Saturday, 29 April 2017
Mything Facts: Some Thoughts on Naomi Wolff's "The Beauty Myth"
Yes, I've only gotten around to reading the 1990 opus The Beauty Myth, by Naomi Wolff, recently. As a feminist I have to say it is definitely worth reading and that I wish I had read it earlier, but as an editor I must say it reads like a PhD thesis that has the potential to be excellent but needs a lot more work. The book is poorly written in a graduate student style (read: dense, clunky prose that's a chore to get through), and Wolff makes a lot of sweeping generalizations and uses statistics with an inexcusable sloppiness. According to her "the majority of middle class women in the United States suffer from some version of anorexia or bulimia"; the actual facts are that anorexia affects 0.9% and bulimia 1.5% of American women at some point in their lifetime. Her predictions for the future are, well, hysterical (i.e., she claims poor women's breasts may be transplanted onto rich women).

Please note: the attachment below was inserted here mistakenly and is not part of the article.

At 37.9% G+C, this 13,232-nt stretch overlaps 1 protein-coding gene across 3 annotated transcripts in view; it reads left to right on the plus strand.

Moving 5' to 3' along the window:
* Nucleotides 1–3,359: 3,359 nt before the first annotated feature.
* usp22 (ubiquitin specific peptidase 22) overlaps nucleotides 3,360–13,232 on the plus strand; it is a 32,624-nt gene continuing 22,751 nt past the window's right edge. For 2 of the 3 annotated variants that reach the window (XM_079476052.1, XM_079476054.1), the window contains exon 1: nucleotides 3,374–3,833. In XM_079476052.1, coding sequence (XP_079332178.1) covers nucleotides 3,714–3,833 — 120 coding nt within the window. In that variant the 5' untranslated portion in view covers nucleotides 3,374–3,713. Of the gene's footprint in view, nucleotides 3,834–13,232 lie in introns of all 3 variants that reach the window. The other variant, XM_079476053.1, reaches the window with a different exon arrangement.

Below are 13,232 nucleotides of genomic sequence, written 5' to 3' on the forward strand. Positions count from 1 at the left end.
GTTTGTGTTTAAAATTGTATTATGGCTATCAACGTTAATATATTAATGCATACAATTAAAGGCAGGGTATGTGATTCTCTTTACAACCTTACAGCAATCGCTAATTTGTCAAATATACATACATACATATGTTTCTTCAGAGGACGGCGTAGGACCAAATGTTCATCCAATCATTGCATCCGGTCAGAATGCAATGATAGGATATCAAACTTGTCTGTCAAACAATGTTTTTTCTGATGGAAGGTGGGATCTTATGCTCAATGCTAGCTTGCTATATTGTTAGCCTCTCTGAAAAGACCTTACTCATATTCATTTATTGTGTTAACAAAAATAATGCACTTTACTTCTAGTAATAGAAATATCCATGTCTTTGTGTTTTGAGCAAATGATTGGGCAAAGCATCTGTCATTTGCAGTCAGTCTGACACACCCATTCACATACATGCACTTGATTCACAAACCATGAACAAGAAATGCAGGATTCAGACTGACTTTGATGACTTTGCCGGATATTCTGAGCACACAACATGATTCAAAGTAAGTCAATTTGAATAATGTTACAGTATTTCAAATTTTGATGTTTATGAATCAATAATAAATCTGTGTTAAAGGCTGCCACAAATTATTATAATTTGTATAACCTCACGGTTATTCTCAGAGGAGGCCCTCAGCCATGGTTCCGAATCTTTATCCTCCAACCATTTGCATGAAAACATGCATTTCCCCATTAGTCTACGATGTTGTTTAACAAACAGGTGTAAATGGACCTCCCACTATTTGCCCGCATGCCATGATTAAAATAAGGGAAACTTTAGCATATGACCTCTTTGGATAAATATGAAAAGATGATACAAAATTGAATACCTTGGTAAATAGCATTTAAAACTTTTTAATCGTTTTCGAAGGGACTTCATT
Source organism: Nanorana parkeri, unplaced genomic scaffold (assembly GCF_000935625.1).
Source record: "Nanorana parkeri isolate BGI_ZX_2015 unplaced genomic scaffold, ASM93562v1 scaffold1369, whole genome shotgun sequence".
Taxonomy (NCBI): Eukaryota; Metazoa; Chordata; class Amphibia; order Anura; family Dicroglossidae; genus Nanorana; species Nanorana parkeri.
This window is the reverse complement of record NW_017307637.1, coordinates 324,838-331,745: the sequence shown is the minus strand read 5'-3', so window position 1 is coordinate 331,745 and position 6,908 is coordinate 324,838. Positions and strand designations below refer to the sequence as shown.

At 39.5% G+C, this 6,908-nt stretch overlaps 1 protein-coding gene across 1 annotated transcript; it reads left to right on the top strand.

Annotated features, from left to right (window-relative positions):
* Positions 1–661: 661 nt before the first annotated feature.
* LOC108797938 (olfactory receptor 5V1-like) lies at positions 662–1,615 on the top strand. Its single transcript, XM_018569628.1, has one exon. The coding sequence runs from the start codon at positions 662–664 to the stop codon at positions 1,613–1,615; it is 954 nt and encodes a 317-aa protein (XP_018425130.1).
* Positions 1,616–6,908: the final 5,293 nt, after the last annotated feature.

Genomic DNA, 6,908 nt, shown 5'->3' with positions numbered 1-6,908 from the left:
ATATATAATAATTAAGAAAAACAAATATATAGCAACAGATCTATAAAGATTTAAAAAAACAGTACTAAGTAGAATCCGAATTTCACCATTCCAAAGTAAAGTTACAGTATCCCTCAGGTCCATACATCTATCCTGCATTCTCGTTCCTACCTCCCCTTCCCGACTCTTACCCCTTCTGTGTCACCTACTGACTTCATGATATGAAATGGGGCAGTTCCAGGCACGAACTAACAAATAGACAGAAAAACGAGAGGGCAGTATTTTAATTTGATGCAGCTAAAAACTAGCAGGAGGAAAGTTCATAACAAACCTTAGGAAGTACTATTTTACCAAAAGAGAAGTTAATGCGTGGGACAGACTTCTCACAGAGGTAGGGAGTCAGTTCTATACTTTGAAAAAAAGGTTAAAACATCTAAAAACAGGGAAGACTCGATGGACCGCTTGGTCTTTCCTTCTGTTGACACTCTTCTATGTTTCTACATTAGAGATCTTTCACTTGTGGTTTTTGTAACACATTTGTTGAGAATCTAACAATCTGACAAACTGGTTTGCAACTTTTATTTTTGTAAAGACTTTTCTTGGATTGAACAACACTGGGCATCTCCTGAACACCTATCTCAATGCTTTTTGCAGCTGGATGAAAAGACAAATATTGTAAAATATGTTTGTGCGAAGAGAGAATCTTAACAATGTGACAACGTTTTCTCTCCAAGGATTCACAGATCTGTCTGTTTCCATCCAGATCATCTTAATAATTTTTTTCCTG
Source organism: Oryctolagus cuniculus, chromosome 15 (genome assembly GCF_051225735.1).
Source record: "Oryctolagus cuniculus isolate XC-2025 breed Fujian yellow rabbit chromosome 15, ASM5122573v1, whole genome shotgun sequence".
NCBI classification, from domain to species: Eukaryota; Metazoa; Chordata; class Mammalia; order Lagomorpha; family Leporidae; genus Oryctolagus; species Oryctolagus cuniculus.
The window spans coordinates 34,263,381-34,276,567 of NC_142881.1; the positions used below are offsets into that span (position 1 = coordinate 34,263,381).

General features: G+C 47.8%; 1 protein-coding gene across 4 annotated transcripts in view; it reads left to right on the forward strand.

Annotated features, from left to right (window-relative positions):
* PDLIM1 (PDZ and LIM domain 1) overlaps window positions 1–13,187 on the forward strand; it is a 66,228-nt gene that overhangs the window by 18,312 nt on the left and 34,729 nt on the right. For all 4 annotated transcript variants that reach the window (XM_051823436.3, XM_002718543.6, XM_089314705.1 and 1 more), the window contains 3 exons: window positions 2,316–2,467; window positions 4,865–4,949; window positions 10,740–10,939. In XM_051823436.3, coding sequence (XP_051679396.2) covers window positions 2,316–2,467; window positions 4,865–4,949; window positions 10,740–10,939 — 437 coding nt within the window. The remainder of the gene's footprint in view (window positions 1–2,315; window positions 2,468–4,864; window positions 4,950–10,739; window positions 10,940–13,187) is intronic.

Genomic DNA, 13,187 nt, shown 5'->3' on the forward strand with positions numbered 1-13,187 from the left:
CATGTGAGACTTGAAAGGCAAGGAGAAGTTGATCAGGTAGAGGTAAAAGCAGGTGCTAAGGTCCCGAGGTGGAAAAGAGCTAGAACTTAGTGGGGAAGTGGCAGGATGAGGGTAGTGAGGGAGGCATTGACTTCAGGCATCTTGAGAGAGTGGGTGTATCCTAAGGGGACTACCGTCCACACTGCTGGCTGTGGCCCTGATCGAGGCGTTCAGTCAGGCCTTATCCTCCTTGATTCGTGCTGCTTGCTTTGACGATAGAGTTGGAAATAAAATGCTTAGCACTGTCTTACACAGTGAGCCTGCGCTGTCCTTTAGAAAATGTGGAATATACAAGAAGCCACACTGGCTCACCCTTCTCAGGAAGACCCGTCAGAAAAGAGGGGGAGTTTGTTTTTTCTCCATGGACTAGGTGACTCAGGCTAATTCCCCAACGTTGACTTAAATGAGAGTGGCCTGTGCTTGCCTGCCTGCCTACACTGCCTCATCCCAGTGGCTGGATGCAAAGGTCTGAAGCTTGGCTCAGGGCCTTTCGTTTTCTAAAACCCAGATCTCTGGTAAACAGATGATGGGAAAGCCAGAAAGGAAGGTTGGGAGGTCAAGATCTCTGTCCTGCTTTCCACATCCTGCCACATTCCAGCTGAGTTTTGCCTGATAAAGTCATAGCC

Her scathing comments about Retin-A and insistence that is a dangerously untested product aroused in me a guilty consciousness of the prescription tube of Retin-A in my bathroom cabinet. I googled the matter to find that while it is true that there have been no long-term clinical studies done on Retin-A, it has been in widespread use since its invention in 1969 and thus far there is no indication it is not safe for long-term use.
Still, this is an important work, and Wolff's central thesis of an artificial societal ideal of beauty that is being imposed on women in order to keep them poor, shamed, distracted, and powerless is one that should never be allowed to fall off the political progressive's radar. If you haven't read The Beauty Myth and aren't planning to read it, I recommend that you at least check out the GoodReads list of selected quotes from the book.